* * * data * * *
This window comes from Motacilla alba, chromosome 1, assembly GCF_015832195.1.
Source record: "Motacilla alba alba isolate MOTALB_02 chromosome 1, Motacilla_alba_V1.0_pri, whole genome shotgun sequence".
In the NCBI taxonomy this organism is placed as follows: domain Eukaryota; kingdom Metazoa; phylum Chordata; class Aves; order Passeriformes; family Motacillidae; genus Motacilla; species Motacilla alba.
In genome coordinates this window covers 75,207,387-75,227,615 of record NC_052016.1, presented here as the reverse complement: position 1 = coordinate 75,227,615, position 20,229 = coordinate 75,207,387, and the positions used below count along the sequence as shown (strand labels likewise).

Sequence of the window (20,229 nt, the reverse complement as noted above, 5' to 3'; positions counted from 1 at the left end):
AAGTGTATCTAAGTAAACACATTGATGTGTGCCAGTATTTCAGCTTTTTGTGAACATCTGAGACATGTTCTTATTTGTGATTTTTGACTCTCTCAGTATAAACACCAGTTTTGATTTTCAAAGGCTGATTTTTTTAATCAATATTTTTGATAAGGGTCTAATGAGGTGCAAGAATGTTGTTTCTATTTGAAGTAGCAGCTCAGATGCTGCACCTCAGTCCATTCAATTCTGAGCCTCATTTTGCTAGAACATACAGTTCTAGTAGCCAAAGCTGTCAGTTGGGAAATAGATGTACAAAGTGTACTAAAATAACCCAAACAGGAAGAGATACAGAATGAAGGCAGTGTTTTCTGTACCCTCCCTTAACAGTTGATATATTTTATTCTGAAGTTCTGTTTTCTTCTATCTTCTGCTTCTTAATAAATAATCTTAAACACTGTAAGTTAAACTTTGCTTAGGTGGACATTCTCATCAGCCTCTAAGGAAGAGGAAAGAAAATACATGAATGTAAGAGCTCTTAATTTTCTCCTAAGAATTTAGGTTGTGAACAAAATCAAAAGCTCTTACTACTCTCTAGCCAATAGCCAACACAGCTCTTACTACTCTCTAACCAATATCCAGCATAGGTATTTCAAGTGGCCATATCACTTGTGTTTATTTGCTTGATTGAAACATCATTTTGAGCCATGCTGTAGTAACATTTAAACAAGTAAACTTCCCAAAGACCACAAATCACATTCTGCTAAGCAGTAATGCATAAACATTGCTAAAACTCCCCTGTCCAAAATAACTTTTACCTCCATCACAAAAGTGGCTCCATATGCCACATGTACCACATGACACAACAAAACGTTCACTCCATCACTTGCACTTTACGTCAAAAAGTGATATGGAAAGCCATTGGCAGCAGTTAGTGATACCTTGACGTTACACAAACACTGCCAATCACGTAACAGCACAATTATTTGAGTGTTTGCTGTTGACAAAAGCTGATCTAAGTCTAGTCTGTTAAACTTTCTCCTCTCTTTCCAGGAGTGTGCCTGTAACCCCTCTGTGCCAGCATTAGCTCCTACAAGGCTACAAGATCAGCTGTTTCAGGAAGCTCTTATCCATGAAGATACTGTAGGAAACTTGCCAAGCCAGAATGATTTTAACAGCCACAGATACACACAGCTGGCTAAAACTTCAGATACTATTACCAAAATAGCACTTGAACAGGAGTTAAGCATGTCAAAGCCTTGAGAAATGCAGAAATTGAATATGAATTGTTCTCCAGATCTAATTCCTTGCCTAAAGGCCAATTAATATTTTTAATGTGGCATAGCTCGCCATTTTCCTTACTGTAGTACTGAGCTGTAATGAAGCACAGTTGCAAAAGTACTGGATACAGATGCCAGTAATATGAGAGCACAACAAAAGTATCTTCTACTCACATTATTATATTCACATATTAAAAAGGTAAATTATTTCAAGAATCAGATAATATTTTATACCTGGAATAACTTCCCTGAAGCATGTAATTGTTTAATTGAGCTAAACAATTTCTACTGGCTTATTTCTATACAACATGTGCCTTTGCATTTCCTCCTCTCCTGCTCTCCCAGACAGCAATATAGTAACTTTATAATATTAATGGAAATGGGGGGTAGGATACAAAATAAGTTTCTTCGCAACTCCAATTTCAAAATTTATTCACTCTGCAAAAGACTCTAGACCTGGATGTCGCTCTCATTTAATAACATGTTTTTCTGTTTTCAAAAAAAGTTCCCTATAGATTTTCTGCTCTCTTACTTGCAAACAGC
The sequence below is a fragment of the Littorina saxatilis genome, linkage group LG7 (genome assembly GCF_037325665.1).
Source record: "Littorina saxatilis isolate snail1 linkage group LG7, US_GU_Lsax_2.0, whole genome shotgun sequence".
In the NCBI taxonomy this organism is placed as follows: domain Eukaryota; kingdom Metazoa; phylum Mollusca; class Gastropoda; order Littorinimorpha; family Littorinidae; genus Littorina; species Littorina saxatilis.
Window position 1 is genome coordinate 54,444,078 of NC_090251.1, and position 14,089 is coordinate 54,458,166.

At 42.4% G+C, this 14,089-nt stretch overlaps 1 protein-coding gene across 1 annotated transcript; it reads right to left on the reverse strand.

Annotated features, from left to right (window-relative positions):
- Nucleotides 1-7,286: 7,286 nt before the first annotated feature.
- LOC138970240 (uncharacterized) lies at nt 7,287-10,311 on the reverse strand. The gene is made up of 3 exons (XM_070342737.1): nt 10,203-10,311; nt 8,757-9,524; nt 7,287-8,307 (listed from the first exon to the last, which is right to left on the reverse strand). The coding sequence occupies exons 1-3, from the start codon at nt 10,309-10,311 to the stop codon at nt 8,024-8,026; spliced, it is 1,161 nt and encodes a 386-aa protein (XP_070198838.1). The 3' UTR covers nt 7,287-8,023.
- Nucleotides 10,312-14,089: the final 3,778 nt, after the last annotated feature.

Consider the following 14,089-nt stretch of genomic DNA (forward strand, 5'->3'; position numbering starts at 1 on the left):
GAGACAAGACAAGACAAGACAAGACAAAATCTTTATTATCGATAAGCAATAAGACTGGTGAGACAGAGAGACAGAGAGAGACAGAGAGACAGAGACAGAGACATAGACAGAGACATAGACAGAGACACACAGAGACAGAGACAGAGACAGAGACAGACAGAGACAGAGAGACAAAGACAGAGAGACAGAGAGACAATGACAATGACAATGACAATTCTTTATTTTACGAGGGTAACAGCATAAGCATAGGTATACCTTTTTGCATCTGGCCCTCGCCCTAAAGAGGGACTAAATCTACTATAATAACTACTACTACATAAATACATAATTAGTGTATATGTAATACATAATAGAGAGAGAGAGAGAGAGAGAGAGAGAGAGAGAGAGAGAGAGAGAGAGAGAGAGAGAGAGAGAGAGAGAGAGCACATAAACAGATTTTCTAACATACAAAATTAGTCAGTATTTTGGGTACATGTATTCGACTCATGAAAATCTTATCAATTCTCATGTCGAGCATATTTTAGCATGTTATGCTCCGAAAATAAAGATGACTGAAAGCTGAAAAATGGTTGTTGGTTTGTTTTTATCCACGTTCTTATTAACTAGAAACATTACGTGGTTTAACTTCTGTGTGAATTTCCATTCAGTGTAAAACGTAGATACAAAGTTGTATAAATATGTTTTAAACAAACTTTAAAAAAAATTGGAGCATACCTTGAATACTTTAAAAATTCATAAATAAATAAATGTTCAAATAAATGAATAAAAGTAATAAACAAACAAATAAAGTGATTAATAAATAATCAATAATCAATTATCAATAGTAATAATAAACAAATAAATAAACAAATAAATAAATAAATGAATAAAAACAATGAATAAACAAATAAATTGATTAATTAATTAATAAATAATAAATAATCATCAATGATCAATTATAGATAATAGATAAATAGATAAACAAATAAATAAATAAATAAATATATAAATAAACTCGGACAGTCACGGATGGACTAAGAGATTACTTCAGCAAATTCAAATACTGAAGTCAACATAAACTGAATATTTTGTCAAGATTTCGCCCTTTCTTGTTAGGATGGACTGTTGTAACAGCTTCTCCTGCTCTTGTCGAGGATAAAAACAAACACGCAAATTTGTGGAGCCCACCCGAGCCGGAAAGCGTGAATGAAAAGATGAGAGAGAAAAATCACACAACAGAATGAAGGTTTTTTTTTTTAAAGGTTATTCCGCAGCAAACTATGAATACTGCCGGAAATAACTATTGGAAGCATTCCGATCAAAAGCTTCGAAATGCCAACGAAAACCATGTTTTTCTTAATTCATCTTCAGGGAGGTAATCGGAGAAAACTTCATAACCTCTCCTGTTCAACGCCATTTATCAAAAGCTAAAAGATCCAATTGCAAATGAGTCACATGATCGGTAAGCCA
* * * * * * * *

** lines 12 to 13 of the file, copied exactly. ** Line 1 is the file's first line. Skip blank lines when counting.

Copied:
Annotated features, from left to right (window-relative positions):
- Nucleotides 1-7,286: 7,286 nt before the first annotated feature.